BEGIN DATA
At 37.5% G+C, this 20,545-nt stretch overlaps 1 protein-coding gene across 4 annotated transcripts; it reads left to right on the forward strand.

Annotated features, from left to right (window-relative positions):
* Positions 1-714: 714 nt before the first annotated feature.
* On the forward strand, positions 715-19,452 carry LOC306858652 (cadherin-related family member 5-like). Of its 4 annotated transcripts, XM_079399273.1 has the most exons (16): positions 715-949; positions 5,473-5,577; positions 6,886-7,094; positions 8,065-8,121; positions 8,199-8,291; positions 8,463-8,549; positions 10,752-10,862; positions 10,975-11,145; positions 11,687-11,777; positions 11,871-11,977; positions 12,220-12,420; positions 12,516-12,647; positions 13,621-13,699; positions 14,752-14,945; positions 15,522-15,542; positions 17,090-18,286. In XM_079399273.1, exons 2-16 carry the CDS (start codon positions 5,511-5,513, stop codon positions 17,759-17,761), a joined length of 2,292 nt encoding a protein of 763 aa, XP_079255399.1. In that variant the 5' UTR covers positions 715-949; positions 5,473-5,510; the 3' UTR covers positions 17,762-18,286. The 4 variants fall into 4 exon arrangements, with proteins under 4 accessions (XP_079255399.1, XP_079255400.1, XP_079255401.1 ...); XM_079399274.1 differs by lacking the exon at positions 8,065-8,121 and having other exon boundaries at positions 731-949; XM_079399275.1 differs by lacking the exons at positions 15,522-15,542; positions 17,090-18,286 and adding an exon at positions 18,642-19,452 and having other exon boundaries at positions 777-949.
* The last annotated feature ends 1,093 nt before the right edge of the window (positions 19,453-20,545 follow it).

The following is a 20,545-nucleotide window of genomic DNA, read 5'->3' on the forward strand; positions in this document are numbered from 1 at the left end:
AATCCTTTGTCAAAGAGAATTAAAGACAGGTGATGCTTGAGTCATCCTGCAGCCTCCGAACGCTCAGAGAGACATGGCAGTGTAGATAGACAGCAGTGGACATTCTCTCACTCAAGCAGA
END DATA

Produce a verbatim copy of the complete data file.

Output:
At 37.5% G+C, this 20,545-nt stretch overlaps 1 protein-coding gene across 4 annotated transcripts; it reads left to right on the forward strand.

Annotated features, from left to right (window-relative positions):
* Positions 1-714: 714 nt before the first annotated feature.
* On the forward strand, positions 715-19,452 carry LOC306858652 (cadherin-related family member 5-like). Of its 4 annotated transcripts, XM_079399273.1 has the most exons (16): positions 715-949; positions 5,473-5,577; positions 6,886-7,094; positions 8,065-8,121; positions 8,199-8,291; positions 8,463-8,549; positions 10,752-10,862; positions 10,975-11,145; positions 11,687-11,777; positions 11,871-11,977; positions 12,220-12,420; positions 12,516-12,647; positions 13,621-13,699; positions 14,752-14,945; positions 15,522-15,542; positions 17,090-18,286. In XM_079399273.1, exons 2-16 carry the CDS (start codon positions 5,511-5,513, stop codon positions 17,759-17,761), a joined length of 2,292 nt encoding a protein of 763 aa, XP_079255399.1. In that variant the 5' UTR covers positions 715-949; positions 5,473-5,510; the 3' UTR covers positions 17,762-18,286. The 4 variants fall into 4 exon arrangements, with proteins under 4 accessions (XP_079255399.1, XP_079255400.1, XP_079255401.1 ...); XM_079399274.1 differs by lacking the exon at positions 8,065-8,121 and having other exon boundaries at positions 731-949; XM_079399275.1 differs by lacking the exons at positions 15,522-15,542; positions 17,090-18,286 and adding an exon at positions 18,642-19,452 and having other exon boundaries at positions 777-949.
* The last annotated feature ends 1,093 nt before the right edge of the window (positions 19,453-20,545 follow it).

The following is a 20,545-nucleotide window of genomic DNA, read 5'->3' on the forward strand; positions in this document are numbered from 1 at the left end:
AATCCTTTGTCAAAGAGAATTAAAGACAGGTGATGCTTGAGTCATCCTGCAGCCTCCGAACGCTCAGAGAGACATGGCAGTGTAGATAGACAGCAGTGGACATTCTCTCACTCAAGCAGA